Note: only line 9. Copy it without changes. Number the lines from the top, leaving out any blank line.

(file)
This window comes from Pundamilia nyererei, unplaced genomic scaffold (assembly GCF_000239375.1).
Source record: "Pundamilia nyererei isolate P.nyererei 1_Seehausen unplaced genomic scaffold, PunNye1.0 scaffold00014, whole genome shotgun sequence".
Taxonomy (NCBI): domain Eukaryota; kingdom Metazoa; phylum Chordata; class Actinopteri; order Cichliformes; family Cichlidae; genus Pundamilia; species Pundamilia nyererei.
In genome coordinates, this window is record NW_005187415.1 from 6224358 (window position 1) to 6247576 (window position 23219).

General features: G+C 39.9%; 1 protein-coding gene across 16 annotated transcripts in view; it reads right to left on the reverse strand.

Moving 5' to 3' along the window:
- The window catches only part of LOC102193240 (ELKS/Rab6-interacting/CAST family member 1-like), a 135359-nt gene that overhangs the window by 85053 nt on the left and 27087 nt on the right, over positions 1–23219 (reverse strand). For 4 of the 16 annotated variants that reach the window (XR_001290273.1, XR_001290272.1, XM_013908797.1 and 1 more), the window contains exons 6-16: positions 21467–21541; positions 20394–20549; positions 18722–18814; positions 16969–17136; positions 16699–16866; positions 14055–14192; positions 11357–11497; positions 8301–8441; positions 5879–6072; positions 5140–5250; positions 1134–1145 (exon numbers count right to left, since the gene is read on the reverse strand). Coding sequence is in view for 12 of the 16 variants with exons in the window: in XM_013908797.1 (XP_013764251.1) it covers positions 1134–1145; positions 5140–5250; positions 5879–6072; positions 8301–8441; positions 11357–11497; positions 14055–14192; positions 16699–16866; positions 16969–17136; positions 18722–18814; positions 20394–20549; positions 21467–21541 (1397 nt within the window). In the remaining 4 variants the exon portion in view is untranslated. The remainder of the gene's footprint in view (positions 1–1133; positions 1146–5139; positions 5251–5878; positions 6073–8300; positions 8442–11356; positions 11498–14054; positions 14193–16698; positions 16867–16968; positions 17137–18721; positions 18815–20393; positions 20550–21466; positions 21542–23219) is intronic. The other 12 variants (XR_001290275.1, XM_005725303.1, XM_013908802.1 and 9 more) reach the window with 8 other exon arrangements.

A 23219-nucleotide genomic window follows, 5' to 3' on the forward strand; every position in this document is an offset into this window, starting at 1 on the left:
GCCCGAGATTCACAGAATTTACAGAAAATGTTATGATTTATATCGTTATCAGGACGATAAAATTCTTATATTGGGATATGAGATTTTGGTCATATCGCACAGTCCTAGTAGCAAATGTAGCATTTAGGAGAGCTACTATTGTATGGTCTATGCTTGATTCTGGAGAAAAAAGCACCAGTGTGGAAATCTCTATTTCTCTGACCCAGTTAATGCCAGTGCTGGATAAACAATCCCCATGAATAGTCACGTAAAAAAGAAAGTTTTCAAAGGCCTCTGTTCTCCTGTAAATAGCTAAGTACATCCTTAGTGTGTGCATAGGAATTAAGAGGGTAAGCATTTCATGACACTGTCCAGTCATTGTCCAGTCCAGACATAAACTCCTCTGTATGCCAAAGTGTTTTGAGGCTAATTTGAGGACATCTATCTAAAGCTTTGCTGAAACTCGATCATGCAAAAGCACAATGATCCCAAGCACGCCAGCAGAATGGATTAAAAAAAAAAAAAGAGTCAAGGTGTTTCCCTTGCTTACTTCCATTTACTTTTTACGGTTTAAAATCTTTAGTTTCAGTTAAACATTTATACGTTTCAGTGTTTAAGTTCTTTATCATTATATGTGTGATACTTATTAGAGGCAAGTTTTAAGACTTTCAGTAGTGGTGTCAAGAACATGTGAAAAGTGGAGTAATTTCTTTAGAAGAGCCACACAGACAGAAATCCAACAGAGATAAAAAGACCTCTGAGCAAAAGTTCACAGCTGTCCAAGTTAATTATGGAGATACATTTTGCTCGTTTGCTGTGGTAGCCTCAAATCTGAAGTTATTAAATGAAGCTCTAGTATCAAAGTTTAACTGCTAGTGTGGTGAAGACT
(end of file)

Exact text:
GCCCGAGATTCACAGAATTTACAGAAAATGTTATGATTTATATCGTTATCAGGACGATAAAATTCTTATATTGGGATATGAGATTTTGGTCATATCGCACAGTCCTAGTAGCAAATGTAGCATTTAGGAGAGCTACTATTGTATGGTCTATGCTTGATTCTGGAGAAAAAAGCACCAGTGTGGAAATCTCTATTTCTCTGACCCAGTTAATGCCAGTGCTGGATAAACAATCCCCATGAATAGTCACGTAAAAAAGAAAGTTTTCAAAGGCCTCTGTTCTCCTGTAAATAGCTAAGTACATCCTTAGTGTGTGCATAGGAATTAAGAGGGTAAGCATTTCATGACACTGTCCAGTCATTGTCCAGTCCAGACATAAACTCCTCTGTATGCCAAAGTGTTTTGAGGCTAATTTGAGGACATCTATCTAAAGCTTTGCTGAAACTCGATCATGCAAAAGCACAATGATCCCAAGCACGCCAGCAGAATGGATTAAAAAAAAAAAAAGAGTCAAGGTGTTTCCCTTGCTTACTTCCATTTACTTTTTACGGTTTAAAATCTTTAGTTTCAGTTAAACATTTATACGTTTCAGTGTTTAAGTTCTTTATCATTATATGTGTGATACTTATTAGAGGCAAGTTTTAAGACTTTCAGTAGTGGTGTCAAGAACATGTGAAAAGTGGAGTAATTTCTTTAGAAGAGCCACACAGACAGAAATCCAACAGAGATAAAAAGACCTCTGAGCAAAAGTTCACAGCTGTCCAAGTTAATTATGGAGATACATTTTGCTCGTTTGCTGTGGTAGCCTCAAATCTGAAGTTATTAAATGAAGCTCTAGTATCAAAGTTTAACTGCTAGTGTGGTGAAGACT